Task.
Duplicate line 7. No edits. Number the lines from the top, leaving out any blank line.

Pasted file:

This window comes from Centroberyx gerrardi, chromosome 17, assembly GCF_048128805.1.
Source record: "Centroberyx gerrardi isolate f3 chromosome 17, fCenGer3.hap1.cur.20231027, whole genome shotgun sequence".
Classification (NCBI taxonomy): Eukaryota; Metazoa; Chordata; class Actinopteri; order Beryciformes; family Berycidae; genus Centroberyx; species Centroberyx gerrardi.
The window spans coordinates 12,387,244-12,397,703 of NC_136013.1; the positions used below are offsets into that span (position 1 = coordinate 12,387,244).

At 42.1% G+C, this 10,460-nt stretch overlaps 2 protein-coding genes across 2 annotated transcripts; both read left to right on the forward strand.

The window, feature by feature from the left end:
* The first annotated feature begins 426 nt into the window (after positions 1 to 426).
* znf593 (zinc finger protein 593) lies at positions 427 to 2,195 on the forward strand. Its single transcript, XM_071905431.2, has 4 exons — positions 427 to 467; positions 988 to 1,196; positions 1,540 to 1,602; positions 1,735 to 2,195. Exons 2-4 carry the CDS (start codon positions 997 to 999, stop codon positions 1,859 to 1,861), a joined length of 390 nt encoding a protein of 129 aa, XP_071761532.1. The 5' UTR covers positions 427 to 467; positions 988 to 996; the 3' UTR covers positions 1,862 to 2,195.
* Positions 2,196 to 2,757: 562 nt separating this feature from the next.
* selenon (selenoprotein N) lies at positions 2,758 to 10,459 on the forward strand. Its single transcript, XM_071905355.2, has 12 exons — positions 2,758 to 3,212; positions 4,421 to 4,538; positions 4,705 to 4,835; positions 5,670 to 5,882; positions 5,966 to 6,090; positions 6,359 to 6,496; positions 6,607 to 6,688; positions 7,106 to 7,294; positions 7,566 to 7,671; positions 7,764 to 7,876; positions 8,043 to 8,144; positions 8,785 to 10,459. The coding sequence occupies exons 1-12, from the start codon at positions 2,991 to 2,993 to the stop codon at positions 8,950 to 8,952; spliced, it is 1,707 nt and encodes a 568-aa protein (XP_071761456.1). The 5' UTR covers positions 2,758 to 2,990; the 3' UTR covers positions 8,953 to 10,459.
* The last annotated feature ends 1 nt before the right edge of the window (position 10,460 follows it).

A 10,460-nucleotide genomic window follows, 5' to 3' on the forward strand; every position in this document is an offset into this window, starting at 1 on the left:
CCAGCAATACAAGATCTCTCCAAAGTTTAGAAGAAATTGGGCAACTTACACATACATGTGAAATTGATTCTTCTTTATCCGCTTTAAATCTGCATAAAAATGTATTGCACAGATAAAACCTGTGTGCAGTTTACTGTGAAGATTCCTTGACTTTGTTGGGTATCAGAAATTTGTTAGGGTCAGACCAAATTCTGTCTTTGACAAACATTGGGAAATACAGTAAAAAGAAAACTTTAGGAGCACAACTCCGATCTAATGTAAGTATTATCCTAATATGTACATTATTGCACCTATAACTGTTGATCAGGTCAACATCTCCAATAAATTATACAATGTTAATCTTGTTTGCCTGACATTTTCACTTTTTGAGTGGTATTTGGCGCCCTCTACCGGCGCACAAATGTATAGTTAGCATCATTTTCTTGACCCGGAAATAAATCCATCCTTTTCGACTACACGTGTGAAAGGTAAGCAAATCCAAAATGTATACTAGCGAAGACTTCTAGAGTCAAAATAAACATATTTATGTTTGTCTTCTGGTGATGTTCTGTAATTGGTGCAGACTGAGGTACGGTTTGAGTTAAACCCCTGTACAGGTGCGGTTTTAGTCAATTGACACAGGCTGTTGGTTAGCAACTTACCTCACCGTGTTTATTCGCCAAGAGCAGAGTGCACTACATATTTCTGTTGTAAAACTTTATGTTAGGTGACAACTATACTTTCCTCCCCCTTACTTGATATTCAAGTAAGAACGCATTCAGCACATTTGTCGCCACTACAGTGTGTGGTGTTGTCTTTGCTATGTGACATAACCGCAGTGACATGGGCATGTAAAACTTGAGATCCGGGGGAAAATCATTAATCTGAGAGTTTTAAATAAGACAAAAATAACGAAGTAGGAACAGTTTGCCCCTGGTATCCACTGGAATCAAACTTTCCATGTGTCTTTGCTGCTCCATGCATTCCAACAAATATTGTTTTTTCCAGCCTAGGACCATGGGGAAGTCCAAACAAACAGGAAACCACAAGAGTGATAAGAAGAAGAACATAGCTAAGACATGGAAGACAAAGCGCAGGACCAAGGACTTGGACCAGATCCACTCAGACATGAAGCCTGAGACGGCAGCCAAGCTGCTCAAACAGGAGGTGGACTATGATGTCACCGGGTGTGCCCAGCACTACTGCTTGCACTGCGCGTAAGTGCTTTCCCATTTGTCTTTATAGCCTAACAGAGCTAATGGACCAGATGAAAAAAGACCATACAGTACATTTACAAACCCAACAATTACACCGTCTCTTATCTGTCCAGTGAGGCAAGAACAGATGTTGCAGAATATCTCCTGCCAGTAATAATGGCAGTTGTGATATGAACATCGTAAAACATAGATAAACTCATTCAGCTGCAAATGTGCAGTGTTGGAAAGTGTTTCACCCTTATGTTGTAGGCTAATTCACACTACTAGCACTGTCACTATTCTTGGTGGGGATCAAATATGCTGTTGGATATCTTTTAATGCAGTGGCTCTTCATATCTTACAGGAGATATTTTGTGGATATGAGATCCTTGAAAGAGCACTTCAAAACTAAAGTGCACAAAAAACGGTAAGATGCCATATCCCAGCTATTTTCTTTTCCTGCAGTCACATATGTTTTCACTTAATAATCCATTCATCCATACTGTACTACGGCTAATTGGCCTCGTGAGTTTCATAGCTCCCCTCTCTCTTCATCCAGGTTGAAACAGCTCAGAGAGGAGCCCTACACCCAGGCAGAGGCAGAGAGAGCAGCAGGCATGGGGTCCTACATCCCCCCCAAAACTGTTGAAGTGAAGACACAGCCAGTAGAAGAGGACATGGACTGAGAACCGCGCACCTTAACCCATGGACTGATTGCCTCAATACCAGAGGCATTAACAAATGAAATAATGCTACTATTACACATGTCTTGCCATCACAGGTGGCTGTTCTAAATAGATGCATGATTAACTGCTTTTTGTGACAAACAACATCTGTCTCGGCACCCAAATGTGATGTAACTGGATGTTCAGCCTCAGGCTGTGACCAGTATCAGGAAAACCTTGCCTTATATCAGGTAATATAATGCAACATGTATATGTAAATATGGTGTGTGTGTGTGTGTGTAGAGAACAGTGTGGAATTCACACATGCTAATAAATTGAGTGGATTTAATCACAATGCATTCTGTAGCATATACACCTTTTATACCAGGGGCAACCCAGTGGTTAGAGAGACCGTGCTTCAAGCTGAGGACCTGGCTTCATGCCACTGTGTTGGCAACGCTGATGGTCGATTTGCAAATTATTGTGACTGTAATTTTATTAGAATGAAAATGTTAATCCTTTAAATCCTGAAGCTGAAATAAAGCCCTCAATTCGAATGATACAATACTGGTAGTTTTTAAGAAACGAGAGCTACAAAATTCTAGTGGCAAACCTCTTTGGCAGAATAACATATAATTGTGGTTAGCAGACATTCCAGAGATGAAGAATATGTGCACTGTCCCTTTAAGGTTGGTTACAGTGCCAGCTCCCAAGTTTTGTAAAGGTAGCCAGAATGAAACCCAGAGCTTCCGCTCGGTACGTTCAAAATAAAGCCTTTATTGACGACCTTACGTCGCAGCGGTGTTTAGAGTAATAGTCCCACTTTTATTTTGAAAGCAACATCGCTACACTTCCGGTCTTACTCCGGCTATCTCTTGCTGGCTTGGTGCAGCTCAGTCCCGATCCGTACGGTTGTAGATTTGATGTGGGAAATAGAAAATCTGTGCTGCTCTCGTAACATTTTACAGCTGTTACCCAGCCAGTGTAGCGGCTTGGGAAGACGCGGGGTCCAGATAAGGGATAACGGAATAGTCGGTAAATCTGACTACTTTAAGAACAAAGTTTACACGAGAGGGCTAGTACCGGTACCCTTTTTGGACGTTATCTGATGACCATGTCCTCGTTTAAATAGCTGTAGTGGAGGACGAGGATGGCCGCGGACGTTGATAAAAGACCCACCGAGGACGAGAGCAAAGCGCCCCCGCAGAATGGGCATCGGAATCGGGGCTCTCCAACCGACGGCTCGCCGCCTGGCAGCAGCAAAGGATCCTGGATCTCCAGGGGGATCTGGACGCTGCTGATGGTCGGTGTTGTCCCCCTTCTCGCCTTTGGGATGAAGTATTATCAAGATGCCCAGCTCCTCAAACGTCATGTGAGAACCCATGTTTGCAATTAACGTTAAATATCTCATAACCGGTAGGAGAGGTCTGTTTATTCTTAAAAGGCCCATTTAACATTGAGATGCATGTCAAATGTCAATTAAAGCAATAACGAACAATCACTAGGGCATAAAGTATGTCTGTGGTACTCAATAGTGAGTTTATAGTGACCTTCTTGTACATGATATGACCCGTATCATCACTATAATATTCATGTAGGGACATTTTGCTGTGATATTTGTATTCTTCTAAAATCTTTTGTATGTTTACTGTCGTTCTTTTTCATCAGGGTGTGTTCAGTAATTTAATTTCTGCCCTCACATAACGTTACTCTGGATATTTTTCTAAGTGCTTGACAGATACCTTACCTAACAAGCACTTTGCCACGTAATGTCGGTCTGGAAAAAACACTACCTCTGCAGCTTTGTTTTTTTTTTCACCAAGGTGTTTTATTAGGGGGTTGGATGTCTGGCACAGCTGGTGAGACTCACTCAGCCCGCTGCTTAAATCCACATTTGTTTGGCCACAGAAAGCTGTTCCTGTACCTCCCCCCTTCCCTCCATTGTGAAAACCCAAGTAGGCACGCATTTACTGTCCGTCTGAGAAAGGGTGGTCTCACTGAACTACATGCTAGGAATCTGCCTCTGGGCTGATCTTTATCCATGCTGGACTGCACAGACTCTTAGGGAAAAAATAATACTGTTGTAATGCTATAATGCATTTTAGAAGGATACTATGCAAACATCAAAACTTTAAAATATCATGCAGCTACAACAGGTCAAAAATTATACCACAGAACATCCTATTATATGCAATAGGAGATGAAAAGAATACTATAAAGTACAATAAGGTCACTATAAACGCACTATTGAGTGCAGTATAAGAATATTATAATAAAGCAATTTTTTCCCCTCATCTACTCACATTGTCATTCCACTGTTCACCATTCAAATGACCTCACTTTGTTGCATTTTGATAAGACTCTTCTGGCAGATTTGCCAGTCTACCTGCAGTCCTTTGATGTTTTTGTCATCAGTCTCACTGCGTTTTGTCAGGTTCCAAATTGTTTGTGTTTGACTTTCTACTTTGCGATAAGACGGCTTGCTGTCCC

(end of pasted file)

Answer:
* The first annotated feature begins 426 nt into the window (after positions 1 to 426).